Saturday, February 27, 2010
–Theresa Bischoff, CEO, NY Red Cross
Fred, who lived in nearby Waverly as a child, remembers the raging Cedar River as a placid river on which he and his Dad fished when he was five years old. He snapped the accompanying photo above on a side street not far from downtown. “I remember the empathy that I felt when I saw these people's lives piled on the curbs to be carted away as trash,” he said.
“What makes a 14-plus hour day worth while for me comes at the end of the day. On my way to the shelter, bone tired, I will stop for food. Almost every time, while standing in line waiting for a cashier, someone will ask where I am from. After replying “New York City,” they sincerely thank me for coming and helping them. I am ready to go again the next day.”
–Fred Leahy, NY Red Cross Volunteer
Diane Ryan, NY Red Cross Director, Mental Health & Service Programs, was one of two mental health workers from the Greater NY Chapter who traveled to Buffalo. Over the course of 10 days in Buffalo, Diane co-led the Red Cross mental health response. In this role, she coordinated the work of the mental health and spiritual care volunteers who provided service to friends and families of the passengers and aircraft personnel, those who evacuated from their homes at the impact site and responders in the field.
“The Red Cross is always there for those who need us,” said Diane. “I am proud to be part of an organization that mobilizes immediately to make sure the family and friends of those affected by tragedy are cared for.”
–Diane Ryan, New York Red Cross
As Dario reviewed all the hats he wears in Haiti—logistics representative, translator, port operations operator—he described his job as “Troubleshooter—making sure that what is requested by our teams in Haiti get to them quickly and safely … making sure that all things in transit to Haiti via Dominican Republic leave ‘yesterday.’ Fortunately, we are getting it done.”
One thing Dario felt on meeting the first American Red Cross team to return to the Dominican Republic from Haiti was a tremendous sense of pride. “I felt the essence of the Fundamental Principles of the Red Cross,” he said. “The team was beat up, tired and hungry, but most importantly, they were coming from helping others.”
–Dario Diaz Jr.
Friday, February 26, 2010
I graduated last year and have been looking into a career in computer engineering. As we all know, due to the recession the unemployment rate is very high, and not many companies are hiring. I have not had much luck landing a job. One day on CNN.com I read an article in which career experts advised students to look for alternatives until the economy picks up. Some advised people to work anywhere—even a coffee shop.
I thought about this and about how I was actively involved in social and community activities as a student in Nepal. I thought it would be a good idea to volunteer at the Red Cross and contribute in community activities. I started at the NY Red Cross’ Queens Area Office in August 2009, doing administrative work. I now volunteer three days a week and really enjoy the work.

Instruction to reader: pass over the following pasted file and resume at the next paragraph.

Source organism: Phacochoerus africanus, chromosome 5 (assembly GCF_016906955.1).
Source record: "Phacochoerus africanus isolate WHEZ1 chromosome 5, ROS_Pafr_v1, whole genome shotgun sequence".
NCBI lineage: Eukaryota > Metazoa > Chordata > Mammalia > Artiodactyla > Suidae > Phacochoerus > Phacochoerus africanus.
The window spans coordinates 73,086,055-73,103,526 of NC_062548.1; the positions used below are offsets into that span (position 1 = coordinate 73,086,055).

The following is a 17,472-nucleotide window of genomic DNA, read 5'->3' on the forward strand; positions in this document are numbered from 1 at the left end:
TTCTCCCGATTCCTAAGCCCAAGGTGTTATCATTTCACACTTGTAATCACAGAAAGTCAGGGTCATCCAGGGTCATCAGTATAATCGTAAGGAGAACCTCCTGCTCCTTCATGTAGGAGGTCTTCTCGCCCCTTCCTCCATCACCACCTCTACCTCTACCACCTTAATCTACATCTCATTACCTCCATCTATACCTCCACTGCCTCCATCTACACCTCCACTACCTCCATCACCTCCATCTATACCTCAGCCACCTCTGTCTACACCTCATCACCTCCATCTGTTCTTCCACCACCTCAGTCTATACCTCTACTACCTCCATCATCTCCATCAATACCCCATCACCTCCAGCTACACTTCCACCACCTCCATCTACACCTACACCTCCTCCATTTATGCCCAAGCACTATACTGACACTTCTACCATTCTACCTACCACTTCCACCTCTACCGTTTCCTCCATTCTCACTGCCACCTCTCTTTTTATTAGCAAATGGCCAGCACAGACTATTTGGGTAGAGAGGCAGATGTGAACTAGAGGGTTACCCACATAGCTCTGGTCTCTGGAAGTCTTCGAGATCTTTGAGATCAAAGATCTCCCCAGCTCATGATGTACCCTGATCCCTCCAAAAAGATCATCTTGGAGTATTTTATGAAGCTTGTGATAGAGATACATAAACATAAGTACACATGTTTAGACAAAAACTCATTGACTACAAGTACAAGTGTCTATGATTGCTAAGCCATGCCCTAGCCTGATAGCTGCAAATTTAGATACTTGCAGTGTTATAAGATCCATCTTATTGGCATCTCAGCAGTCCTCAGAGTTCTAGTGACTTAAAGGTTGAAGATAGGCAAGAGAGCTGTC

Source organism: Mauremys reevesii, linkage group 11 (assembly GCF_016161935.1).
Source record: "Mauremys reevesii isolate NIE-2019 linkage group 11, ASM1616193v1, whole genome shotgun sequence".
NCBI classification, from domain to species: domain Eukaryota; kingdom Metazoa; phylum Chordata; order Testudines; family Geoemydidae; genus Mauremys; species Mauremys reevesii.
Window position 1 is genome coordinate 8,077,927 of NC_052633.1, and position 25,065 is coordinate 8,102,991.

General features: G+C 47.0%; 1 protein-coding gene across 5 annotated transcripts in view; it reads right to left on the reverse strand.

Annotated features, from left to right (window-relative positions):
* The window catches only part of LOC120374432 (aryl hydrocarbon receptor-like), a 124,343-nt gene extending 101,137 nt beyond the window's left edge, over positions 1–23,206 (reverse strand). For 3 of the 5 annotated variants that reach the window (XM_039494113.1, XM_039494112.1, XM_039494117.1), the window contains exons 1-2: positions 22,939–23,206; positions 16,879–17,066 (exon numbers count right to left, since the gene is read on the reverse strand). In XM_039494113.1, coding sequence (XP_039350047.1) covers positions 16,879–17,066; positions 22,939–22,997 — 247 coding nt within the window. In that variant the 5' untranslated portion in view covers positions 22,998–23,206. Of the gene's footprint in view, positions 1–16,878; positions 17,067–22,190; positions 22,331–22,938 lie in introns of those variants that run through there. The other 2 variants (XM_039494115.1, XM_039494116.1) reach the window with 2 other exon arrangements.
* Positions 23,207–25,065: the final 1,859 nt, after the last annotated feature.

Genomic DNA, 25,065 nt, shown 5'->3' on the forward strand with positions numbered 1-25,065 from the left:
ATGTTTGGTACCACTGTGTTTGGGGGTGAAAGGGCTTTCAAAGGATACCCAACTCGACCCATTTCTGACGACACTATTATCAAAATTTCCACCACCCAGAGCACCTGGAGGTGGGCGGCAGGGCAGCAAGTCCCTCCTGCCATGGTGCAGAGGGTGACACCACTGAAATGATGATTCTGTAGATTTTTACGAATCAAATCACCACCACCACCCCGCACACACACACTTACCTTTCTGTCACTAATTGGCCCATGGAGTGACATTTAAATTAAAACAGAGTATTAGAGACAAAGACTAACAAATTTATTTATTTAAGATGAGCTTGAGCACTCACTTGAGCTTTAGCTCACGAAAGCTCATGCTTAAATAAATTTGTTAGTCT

I love the Red Cross because it has no boundaries. Whatever corner of the world I visit, I see the Red Cross serving people in need. Red Cross does not discriminate between race, religion or economic status. It looks at everyone as human being and respects everyone’s basic human rights.
Recently I joined AmeriCorps to contribute to the American Red Cross in other ways. Like many people these days I have not been able to land a job and get depressed sometimes. However, in another corner of my heart I feel highly content that I have committed myself to this voluntary service to my community.
–Ashma Adhikari, NY Red Cross Volunteer
Wednesday, February 24, 2010
Charles Ball, NY Red Cross Assistant Director of Research, was one of 23 Greater New York Chapter volunteers and employees who participated in the relief and recovery effort. Charles conducted damage assessments of homes in San Diego County, and remembers most of the damage being an “all-or-nothing affair” with houses and trailers either untouched, or “just gone.” Charles said, “People often came to see the fate of their homes for the first time while we were assessing those homes. I felt that the presence of the Red Cross helped people realize that they were not alone with their suffering and that we were there to support and help them rebuild their lives.”
–Charles Ball, NY Red Cross
Ron’s wife, Sandra, has also been touched by the work of the Red Cross. Sandra lost contact with her father in Puerto Rico following a flood in the 1990s. “Within a week of contacting the Red Cross, they let me know he was safe,” she said. “Red Cross help has been essential in my life. When things are back on track, I’d like to become a Red Cross volunteer.”
–Sandra and Ron Fletcher, Manhattan
Wednesday, February 17, 2010
–Proserpina Watson, Bronx